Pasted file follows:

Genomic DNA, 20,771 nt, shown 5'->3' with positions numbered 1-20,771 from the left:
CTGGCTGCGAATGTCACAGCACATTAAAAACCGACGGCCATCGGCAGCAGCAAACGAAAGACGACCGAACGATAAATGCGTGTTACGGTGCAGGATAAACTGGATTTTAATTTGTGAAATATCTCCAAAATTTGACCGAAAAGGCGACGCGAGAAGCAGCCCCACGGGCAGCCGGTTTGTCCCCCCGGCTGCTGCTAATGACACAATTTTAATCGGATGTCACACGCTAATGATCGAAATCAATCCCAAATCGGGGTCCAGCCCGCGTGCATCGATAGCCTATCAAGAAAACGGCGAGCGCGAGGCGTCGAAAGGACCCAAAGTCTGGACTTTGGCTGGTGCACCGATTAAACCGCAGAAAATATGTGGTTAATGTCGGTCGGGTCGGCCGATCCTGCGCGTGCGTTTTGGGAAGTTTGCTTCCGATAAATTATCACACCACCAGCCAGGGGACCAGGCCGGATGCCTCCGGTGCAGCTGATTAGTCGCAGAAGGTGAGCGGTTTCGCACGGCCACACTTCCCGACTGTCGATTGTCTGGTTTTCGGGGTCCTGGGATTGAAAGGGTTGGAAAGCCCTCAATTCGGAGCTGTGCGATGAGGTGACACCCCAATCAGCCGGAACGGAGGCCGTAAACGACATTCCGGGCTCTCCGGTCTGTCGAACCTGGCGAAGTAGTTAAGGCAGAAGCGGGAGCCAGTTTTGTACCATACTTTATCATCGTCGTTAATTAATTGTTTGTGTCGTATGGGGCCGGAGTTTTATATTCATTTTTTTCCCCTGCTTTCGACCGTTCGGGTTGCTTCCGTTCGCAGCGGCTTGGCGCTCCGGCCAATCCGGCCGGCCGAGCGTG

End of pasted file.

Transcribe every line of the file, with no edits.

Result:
Genomic DNA, 20,771 nt, shown 5'->3' with positions numbered 1-20,771 from the left:
CTGGCTGCGAATGTCACAGCACATTAAAAACCGACGGCCATCGGCAGCAGCAAACGAAAGACGACCGAACGATAAATGCGTGTTACGGTGCAGGATAAACTGGATTTTAATTTGTGAAATATCTCCAAAATTTGACCGAAAAGGCGACGCGAGAAGCAGCCCCACGGGCAGCCGGTTTGTCCCCCCGGCTGCTGCTAATGACACAATTTTAATCGGATGTCACACGCTAATGATCGAAATCAATCCCAAATCGGGGTCCAGCCCGCGTGCATCGATAGCCTATCAAGAAAACGGCGAGCGCGAGGCGTCGAAAGGACCCAAAGTCTGGACTTTGGCTGGTGCACCGATTAAACCGCAGAAAATATGTGGTTAATGTCGGTCGGGTCGGCCGATCCTGCGCGTGCGTTTTGGGAAGTTTGCTTCCGATAAATTATCACACCACCAGCCAGGGGACCAGGCCGGATGCCTCCGGTGCAGCTGATTAGTCGCAGAAGGTGAGCGGTTTCGCACGGCCACACTTCCCGACTGTCGATTGTCTGGTTTTCGGGGTCCTGGGATTGAAAGGGTTGGAAAGCCCTCAATTCGGAGCTGTGCGATGAGGTGACACCCCAATCAGCCGGAACGGAGGCCGTAAACGACATTCCGGGCTCTCCGGTCTGTCGAACCTGGCGAAGTAGTTAAGGCAGAAGCGGGAGCCAGTTTTGTACCATACTTTATCATCGTCGTTAATTAATTGTTTGTGTCGTATGGGGCCGGAGTTTTATATTCATTTTTTTCCCCTGCTTTCGACCGTTCGGGTTGCTTCCGTTCGCAGCGGCTTGGCGCTCCGGCCAATCCGGCCGGCCGAGCGTG